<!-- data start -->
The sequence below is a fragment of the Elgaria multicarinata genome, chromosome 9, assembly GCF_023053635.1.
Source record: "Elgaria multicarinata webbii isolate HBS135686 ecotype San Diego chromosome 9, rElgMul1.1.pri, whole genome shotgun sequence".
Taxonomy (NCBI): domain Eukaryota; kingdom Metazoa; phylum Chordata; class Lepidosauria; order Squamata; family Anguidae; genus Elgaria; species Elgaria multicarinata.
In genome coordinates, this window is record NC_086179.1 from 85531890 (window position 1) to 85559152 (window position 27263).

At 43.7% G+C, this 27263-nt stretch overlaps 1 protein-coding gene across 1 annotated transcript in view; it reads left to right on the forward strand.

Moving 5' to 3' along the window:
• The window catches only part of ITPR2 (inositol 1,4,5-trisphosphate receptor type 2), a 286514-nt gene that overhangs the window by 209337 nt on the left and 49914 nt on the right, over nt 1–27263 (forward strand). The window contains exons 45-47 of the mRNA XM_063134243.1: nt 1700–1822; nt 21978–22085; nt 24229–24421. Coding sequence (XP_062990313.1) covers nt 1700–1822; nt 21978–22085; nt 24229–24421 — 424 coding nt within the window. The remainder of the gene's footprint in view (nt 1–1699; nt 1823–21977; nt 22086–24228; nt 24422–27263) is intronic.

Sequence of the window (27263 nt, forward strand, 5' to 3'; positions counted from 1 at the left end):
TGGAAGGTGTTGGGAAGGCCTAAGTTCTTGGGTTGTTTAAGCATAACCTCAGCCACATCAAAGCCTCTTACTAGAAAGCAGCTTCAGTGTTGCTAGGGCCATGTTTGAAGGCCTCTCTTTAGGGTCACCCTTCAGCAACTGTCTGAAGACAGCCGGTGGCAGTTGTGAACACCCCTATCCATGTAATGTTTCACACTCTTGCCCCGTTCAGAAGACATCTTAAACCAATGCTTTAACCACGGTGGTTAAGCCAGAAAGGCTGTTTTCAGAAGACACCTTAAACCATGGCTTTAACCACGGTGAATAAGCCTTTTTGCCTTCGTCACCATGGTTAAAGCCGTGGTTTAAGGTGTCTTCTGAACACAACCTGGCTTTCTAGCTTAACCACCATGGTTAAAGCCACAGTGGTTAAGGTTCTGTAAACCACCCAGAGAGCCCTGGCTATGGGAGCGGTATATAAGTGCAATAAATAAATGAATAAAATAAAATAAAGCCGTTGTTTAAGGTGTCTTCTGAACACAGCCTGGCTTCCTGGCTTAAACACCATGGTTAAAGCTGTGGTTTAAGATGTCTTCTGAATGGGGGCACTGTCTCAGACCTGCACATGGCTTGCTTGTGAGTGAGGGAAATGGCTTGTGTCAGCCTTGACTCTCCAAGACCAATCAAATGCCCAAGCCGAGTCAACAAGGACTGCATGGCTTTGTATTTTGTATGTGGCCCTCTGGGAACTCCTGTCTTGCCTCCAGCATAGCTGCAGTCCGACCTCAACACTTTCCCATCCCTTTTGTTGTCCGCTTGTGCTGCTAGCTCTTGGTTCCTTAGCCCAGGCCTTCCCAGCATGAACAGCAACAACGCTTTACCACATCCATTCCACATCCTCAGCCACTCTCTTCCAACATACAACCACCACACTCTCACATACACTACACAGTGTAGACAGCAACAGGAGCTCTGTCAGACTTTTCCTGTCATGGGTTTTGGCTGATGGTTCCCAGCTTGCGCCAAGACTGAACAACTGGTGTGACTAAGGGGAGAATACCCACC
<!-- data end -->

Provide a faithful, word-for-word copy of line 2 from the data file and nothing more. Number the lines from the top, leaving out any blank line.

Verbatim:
Source record: "Elgaria multicarinata webbii isolate HBS135686 ecotype San Diego chromosome 9, rElgMul1.1.pri, whole genome shotgun sequence".